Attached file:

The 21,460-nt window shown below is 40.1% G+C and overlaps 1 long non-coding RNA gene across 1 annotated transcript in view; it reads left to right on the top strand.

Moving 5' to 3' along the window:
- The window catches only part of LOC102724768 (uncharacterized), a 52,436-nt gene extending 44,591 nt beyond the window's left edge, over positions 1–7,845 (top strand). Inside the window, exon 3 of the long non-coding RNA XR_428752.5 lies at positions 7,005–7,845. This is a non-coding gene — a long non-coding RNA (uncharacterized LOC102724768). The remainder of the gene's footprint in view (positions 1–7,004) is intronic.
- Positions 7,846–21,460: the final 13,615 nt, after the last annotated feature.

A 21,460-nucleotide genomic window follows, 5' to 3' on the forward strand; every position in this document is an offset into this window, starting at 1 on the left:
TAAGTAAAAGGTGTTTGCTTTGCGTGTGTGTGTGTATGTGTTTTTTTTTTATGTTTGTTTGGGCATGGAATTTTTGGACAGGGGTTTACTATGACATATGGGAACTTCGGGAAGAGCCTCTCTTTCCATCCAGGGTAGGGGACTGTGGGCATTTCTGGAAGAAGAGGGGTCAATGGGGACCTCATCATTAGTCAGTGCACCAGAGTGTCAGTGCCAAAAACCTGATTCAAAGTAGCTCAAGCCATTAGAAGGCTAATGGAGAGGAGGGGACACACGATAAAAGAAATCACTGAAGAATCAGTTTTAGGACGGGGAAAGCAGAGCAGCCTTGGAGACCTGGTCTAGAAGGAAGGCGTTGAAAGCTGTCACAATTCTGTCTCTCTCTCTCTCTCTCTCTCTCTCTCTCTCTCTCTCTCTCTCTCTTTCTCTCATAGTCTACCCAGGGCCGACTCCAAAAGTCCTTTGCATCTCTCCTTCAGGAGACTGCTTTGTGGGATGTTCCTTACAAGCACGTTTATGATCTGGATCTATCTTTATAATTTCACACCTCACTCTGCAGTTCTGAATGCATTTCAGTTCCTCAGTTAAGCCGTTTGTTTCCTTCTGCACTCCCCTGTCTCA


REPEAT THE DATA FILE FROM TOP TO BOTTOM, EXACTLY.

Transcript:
The 21,460-nt window shown below is 40.1% G+C and overlaps 1 long non-coding RNA gene across 1 annotated transcript in view; it reads left to right on the top strand.

Moving 5' to 3' along the window:
- The window catches only part of LOC102724768 (uncharacterized), a 52,436-nt gene extending 44,591 nt beyond the window's left edge, over positions 1–7,845 (top strand). Inside the window, exon 3 of the long non-coding RNA XR_428752.5 lies at positions 7,005–7,845. This is a non-coding gene — a long non-coding RNA (uncharacterized LOC102724768). The remainder of the gene's footprint in view (positions 1–7,004) is intronic.
- Positions 7,846–21,460: the final 13,615 nt, after the last annotated feature.

A 21,460-nucleotide genomic window follows, 5' to 3' on the forward strand; every position in this document is an offset into this window, starting at 1 on the left:
TAAGTAAAAGGTGTTTGCTTTGCGTGTGTGTGTGTATGTGTTTTTTTTTTATGTTTGTTTGGGCATGGAATTTTTGGACAGGGGTTTACTATGACATATGGGAACTTCGGGAAGAGCCTCTCTTTCCATCCAGGGTAGGGGACTGTGGGCATTTCTGGAAGAAGAGGGGTCAATGGGGACCTCATCATTAGTCAGTGCACCAGAGTGTCAGTGCCAAAAACCTGATTCAAAGTAGCTCAAGCCATTAGAAGGCTAATGGAGAGGAGGGGACACACGATAAAAGAAATCACTGAAGAATCAGTTTTAGGACGGGGAAAGCAGAGCAGCCTTGGAGACCTGGTCTAGAAGGAAGGCGTTGAAAGCTGTCACAATTCTGTCTCTCTCTCTCTCTCTCTCTCTCTCTCTCTCTCTCTCTCTCTCTCTTTCTCTCATAGTCTACCCAGGGCCGACTCCAAAAGTCCTTTGCATCTCTCCTTCAGGAGACTGCTTTGTGGGATGTTCCTTACAAGCACGTTTATGATCTGGATCTATCTTTATAATTTCACACCTCACTCTGCAGTTCTGAATGCATTTCAGTTCCTCAGTTAAGCCGTTTGTTTCCTTCTGCACTCCCCTGTCTCA